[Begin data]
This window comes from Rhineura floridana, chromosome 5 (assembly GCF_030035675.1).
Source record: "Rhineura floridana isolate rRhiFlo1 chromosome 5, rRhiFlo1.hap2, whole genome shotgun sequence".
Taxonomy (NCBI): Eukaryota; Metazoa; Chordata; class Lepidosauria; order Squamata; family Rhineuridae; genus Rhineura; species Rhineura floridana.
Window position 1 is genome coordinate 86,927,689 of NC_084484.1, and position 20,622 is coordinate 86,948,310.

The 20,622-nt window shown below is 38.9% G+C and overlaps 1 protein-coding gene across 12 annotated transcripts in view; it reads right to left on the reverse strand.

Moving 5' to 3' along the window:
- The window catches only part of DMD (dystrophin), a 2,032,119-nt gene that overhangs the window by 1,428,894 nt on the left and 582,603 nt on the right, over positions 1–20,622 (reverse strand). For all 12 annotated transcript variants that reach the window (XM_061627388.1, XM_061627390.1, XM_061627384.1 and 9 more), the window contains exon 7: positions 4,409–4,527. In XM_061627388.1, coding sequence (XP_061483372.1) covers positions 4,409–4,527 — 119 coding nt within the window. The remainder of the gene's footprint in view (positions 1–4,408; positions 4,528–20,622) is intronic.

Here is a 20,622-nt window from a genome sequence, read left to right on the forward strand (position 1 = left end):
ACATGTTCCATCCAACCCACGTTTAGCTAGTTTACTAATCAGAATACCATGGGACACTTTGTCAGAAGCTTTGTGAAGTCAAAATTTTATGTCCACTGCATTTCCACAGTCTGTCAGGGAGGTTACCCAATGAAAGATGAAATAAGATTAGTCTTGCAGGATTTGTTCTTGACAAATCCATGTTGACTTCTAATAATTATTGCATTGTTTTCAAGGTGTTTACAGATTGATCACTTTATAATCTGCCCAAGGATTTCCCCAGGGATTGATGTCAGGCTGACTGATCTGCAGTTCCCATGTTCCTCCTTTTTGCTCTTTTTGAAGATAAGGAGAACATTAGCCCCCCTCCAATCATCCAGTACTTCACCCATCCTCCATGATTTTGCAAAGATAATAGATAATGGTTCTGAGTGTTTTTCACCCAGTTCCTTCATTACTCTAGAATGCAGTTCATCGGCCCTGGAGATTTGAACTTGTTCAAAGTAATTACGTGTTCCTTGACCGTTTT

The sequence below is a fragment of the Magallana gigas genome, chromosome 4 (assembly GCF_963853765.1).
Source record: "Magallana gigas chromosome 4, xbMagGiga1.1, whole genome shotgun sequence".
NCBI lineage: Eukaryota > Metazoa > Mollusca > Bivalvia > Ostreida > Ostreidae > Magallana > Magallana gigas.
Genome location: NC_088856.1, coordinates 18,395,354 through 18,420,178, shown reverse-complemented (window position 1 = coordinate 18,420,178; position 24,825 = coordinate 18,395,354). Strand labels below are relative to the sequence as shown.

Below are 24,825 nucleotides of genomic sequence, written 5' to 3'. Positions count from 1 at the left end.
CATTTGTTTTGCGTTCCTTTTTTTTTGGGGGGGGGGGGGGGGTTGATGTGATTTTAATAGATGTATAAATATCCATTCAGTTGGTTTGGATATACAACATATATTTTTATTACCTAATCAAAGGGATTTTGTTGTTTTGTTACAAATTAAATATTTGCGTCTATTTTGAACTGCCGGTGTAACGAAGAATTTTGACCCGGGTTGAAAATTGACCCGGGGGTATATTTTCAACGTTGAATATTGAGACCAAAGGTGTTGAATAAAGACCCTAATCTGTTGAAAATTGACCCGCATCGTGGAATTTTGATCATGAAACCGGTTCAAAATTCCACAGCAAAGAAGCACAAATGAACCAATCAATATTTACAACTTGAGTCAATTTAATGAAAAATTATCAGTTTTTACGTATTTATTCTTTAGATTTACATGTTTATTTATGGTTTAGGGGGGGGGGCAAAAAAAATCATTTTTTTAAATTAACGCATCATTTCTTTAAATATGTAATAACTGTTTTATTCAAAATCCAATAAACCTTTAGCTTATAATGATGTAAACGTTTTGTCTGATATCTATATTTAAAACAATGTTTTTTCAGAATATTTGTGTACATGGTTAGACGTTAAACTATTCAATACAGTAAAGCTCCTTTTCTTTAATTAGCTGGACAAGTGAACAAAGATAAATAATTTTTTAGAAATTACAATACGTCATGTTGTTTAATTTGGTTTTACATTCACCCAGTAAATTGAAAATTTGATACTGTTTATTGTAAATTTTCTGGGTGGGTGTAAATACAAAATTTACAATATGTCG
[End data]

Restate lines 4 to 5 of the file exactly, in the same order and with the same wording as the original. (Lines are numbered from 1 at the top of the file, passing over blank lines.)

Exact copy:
Window position 1 is genome coordinate 86,927,689 of NC_084484.1, and position 20,622 is coordinate 86,948,310.

The 20,622-nt window shown below is 38.9% G+C and overlaps 1 protein-coding gene across 12 annotated transcripts in view; it reads right to left on the reverse strand.